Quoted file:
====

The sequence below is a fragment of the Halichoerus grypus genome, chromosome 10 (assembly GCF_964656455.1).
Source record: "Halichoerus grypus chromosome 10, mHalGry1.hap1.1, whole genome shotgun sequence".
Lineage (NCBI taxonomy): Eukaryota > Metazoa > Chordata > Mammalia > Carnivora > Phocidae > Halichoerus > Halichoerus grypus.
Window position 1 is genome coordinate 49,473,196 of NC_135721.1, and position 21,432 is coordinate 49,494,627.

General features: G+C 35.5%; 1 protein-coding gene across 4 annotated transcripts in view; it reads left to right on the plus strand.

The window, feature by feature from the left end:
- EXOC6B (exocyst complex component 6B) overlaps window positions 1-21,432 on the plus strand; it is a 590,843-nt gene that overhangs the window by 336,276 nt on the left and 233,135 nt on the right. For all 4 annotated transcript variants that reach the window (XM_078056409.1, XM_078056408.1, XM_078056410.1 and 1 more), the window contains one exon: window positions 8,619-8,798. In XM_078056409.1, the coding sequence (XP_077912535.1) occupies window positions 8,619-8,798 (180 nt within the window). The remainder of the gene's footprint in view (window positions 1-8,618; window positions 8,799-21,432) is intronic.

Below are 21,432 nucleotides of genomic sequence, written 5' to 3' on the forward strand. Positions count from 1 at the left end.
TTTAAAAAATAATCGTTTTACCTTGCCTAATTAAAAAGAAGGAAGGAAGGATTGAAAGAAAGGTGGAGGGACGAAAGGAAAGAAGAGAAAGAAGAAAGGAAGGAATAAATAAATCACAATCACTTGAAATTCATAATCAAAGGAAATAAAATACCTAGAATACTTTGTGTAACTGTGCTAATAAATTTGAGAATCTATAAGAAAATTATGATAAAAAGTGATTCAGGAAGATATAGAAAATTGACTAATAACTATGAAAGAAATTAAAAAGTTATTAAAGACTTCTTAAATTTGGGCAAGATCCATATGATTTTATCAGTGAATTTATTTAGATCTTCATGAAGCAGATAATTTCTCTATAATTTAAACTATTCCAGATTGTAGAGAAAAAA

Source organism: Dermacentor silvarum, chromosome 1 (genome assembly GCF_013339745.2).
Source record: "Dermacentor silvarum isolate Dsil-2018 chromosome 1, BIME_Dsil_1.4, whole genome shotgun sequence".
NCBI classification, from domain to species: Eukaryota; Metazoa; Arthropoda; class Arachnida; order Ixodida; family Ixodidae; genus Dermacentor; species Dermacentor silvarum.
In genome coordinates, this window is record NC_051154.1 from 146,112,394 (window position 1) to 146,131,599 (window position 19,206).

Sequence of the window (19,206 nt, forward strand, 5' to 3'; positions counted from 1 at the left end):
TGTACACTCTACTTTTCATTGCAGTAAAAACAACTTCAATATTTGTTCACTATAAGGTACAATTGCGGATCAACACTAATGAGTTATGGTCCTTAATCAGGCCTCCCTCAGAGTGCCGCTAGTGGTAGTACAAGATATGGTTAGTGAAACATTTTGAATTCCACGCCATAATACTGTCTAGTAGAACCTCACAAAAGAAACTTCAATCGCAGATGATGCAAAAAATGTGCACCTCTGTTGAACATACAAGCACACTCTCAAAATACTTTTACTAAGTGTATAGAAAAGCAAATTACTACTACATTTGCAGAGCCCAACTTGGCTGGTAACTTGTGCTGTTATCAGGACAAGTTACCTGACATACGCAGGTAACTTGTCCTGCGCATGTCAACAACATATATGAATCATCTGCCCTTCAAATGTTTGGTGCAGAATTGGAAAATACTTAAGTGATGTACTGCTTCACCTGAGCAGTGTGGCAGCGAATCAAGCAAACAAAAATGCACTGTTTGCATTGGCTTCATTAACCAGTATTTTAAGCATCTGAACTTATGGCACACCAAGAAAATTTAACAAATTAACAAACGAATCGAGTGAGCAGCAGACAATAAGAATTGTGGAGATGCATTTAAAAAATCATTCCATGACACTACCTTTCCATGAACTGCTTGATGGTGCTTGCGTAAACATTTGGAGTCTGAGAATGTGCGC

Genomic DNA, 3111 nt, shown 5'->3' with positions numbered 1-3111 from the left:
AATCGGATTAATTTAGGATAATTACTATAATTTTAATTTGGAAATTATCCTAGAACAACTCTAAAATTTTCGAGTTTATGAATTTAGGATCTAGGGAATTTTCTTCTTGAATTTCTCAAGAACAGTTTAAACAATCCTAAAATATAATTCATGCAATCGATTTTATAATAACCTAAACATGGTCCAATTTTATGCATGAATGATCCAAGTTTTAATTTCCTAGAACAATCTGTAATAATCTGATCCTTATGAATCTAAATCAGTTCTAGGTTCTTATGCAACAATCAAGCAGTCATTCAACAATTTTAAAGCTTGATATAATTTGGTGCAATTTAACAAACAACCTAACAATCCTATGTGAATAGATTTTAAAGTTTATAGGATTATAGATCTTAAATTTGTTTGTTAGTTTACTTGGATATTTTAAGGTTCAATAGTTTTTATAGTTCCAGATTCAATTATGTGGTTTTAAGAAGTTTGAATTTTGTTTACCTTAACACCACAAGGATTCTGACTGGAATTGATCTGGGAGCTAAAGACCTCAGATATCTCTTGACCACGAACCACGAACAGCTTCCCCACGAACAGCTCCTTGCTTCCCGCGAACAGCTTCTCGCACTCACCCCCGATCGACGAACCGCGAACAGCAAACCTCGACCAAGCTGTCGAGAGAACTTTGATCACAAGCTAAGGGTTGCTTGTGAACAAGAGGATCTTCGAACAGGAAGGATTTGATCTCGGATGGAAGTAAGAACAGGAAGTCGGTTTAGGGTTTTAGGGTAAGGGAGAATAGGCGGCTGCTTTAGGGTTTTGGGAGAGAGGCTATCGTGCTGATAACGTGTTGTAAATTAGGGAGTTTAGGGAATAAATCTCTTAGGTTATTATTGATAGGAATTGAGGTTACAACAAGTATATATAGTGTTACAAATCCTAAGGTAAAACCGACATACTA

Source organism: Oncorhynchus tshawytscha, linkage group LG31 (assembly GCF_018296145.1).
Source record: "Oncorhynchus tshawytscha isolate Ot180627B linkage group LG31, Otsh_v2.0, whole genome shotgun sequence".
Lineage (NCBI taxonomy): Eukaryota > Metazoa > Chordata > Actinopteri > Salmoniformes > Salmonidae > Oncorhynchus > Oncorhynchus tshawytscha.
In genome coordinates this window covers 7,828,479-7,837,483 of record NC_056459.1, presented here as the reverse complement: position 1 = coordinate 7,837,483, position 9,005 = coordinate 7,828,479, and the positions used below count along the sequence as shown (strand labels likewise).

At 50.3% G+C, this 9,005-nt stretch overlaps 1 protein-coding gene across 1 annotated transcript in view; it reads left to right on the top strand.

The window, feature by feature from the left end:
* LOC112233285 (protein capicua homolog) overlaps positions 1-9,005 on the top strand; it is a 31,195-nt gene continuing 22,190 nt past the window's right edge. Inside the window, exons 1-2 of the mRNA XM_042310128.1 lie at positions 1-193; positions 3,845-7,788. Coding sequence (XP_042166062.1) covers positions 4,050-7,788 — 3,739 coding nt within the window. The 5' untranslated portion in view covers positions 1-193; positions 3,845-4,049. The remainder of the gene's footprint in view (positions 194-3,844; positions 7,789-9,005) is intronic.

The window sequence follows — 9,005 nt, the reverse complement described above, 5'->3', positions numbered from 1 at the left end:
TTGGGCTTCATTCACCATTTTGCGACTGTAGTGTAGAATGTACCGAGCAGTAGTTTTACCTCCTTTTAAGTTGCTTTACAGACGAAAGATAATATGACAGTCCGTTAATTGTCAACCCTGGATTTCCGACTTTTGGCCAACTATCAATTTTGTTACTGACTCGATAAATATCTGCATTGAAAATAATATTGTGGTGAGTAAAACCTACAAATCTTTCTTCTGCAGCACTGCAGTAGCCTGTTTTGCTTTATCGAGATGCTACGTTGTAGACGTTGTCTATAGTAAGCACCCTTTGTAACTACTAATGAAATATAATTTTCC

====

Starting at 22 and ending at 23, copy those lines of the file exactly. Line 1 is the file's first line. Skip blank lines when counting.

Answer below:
At 50.3% G+C, this 9,005-nt stretch overlaps 1 protein-coding gene across 1 annotated transcript in view; it reads left to right on the top strand.

The window, feature by feature from the left end: